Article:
A Collection of Visual Stories

It’s said that absence makes the heart grow fonder but, what if it just makes it feel emptier? Anyone who has lost someone they love can relate to this feeling. However, what if they just disappeared? Lacking information and holding on to memories from years past, Uyghur, Kazakh, and other minority groups in Xinjiang face this reality.

Shimizu Tomomi’s Art Testimony

Artist Shimizu Tomomi (清水ともみ) rendered Mihrigul Tursun‘s testimony given at US Congressional hearing in Manga form. Mihrigul’s testimony gave accounts of various torture and gender based violence inside one of the ‘re-education camps’ in Xinjiang. It is never easy to gather the courage to speak on the trauma and inhumane treatment from an unjust system, especially for Uyghurs; this could mean retaliation to their families from the Chinese government.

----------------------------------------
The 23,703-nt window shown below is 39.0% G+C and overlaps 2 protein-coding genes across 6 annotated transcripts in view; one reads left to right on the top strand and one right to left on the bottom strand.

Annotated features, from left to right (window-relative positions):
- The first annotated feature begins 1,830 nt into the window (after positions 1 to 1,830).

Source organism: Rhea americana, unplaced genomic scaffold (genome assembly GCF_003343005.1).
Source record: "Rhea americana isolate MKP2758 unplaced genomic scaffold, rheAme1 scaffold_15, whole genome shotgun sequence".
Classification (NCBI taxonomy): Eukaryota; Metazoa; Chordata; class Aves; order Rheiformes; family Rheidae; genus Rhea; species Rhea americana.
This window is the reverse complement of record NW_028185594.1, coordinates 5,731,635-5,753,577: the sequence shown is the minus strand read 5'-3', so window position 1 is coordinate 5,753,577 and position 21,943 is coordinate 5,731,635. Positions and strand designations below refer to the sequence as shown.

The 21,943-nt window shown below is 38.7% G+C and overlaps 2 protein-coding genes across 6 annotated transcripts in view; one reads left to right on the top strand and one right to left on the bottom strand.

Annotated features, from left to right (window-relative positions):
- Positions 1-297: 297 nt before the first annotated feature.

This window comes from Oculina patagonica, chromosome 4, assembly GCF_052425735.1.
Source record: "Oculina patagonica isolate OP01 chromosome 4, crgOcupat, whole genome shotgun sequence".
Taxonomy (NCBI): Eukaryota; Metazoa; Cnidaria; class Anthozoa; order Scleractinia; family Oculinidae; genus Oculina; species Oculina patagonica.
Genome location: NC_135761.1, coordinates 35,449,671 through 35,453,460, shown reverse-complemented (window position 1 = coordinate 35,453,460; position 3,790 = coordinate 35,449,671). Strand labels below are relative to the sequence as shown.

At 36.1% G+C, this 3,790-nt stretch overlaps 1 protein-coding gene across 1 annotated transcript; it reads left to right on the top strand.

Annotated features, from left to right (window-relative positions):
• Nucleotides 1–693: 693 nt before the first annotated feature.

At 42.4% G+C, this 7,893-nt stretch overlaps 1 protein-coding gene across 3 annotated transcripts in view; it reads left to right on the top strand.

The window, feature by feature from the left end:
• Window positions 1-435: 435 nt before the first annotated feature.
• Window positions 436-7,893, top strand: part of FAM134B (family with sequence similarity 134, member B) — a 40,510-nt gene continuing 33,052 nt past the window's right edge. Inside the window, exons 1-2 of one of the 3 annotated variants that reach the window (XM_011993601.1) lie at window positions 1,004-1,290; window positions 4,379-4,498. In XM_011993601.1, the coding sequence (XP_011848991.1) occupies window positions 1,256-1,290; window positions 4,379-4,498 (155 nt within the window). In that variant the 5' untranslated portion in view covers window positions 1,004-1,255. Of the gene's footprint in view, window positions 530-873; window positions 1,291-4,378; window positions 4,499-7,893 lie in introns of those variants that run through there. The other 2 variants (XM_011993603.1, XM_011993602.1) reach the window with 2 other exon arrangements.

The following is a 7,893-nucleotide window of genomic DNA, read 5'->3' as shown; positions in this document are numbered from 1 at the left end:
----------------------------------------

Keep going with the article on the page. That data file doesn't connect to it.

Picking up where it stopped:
Badiucao’s Chilling Images of Xinjiang Camps

Badiucao created the work titled “Xinjiang Auschwitz” on the 10th anniversary of the “7.5 Incident” which happened in Xinjiang in 2009—a violent clash broke out after long-term ethnic tensions came to a head, and was also a turning point for massive police surveillance and securitization of Xinjiang. The other work, “China’s Doctor of Death,” is inspired by an actual leaked photo from a concentration camp in Xinjiang. His work is an excellent visualization of how government policy aims to re-engineer Uyghur minds.